14 Nov Keep Hermanus magnetically clean for a better world
An invisible force protects life on Earth from dangerous space weather, allowed humans to navigate to new lands in the past, and helps you find the nearest pizza place in the present. SANSA’s geomagnetic surveys and magnetically clean environment help monitor this force so we can continue to enjoy luxuries like pizza on demand.
The earth is continuously battered by charged particles from the sun and other sources in outer space, but the earth’s magnetic field protects us from the majority of these. More accurately known as the geomagnetic field, it is a dynamic phenomenon that is constantly changing and shifting.
The South African National Space Agency is the current torchbearer for a long line of researchers that monitored the ever-changing geomagnetic field; at the centre of South Africa’s contribution is the Hermanus Magnetic Observatory (HER).
SANSA Researcher, Dr Pieter Kotzé, recently penned an article on the history of geomagnetism in South Africa centered around the Hermanus Magnetic Observatory. In the article, also published in the History of Geo- and Space Sciences journal in August 2018, Kotzé relays the important historical role that SANSA’s geomagnetic capacity played and still plays in South Africa and the rest of the world.
He explains how HER participates in international projects involving satellite missions, and how it forms part of a network of geomagnetic survey stations spread across southern Africa. “These stations help us study patterns of magnetic variation over southern Africa and the influence of the South Atlantic Magnetic Anomaly.”
The South Atlantic Anomaly is a region where the Earth’s magnetic field is 25% weaker when compared to other regions of similar latitude around the globe, which effectively creates a hole in the Earth’s shield against space weather. “This can result in radiation damage to sensitive electronics on board low-Earth orbit satellites,” says Kotzé.
Thomas Chauque, instrumentation technician who visits these stations to take measurements for annual geomagnetic surveys, says “We aim to map out changes in the earth’s magnetic field across the whole of South Africa.”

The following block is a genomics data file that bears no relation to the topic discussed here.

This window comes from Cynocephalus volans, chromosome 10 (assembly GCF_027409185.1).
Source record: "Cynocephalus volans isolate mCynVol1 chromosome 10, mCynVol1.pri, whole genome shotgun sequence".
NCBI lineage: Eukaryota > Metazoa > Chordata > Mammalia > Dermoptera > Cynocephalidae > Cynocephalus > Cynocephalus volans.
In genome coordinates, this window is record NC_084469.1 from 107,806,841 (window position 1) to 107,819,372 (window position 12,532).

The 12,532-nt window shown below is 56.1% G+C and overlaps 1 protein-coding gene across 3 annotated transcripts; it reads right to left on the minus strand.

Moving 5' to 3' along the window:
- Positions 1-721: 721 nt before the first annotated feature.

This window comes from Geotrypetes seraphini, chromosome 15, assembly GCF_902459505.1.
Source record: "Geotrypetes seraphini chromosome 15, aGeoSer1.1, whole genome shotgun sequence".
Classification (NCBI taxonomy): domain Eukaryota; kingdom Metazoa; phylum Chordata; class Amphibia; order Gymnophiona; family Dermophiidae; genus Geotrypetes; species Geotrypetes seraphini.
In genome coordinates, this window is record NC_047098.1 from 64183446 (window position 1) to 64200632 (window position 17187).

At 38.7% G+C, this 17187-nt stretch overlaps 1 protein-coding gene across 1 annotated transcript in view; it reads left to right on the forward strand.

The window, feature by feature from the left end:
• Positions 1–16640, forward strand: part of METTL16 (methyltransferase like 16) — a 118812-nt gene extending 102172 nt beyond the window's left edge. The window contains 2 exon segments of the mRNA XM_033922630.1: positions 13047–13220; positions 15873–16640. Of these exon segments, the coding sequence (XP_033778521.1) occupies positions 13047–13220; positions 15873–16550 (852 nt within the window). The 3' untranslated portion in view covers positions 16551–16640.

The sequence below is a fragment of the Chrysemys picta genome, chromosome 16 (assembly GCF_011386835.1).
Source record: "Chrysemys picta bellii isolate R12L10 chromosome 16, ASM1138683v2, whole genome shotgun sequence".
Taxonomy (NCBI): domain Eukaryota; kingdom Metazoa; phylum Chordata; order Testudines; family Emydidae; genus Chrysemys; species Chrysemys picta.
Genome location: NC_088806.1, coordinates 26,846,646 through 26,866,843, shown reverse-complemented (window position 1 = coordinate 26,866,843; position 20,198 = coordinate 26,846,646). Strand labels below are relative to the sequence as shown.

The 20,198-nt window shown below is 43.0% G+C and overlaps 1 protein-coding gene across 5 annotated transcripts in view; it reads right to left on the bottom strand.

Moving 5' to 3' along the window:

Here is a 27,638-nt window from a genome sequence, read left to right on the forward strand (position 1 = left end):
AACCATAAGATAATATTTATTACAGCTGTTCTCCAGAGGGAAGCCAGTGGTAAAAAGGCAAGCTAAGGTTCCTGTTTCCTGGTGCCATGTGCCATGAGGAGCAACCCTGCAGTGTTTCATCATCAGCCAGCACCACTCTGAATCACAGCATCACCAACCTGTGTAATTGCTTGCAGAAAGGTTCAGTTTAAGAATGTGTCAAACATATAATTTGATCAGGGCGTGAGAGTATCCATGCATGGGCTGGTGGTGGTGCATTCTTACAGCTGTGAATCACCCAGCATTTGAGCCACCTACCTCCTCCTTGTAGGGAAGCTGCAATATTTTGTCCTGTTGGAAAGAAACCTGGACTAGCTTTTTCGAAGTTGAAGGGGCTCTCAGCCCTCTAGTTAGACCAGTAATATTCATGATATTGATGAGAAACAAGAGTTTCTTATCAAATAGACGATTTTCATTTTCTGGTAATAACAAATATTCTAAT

“The disturbance in the earth’s magnetic field has effects on human life by disrupting the power grid, communications, and navigation systems.” He visits the 40 repeat stations regularly to take measurements.
The Hermanus site was chosen after the original site in Cape Town was inundated with development, including electrified railways which cause interference to sensitive magnetic instruments. Hermanus today is still remote and situated away from such interference, so much so that the small town possesses a train station that has never seen a train. It is for this reason that the the Observatory needs to continue being protected, by law, from any development that might interfere with observations.
The Observatory at SANSA’s Hermanus facility has a magnetically clean environment which makes it one of the only sites in Africa to take baseline measurements for geomagnetic surveys and calibrate magnetic equipment for aircraft and navy vessels – a valued service to our defence force and private aviation companies.
Due to the permanent and induced magnetic properties of aircraft, all aircraft compasses have to be “swung” (calibrated) to cancel the magnetic effects of the aircraft itself, and this important procedure can only be done at the magnetically clean environment at Hermanus. All military aircraft of the South African Air Force (SAAF) are required by law to have a magnetic compass as an important back-up to the integrated navigation system.
A magnetically clean area also has important uses in the maritime sector, space weather applications, space industry applications, and in predicting environmental hazards. Currently, SANSA remains the only facility in Africa that calibrates magnetic sensors for dynamic platforms such as unmanned aerial vehicles and satellites.
The magnetically clean environment in Hermanus remains important to many industries in South Africa and beyond, and not just making sure you get hot pizza when you want it. South African law can be used to ensure that the area remains protected – one way to do this could be to expand the Astronomy Geographic Advantage Act (Act 21/2007) to include the Hermanus area.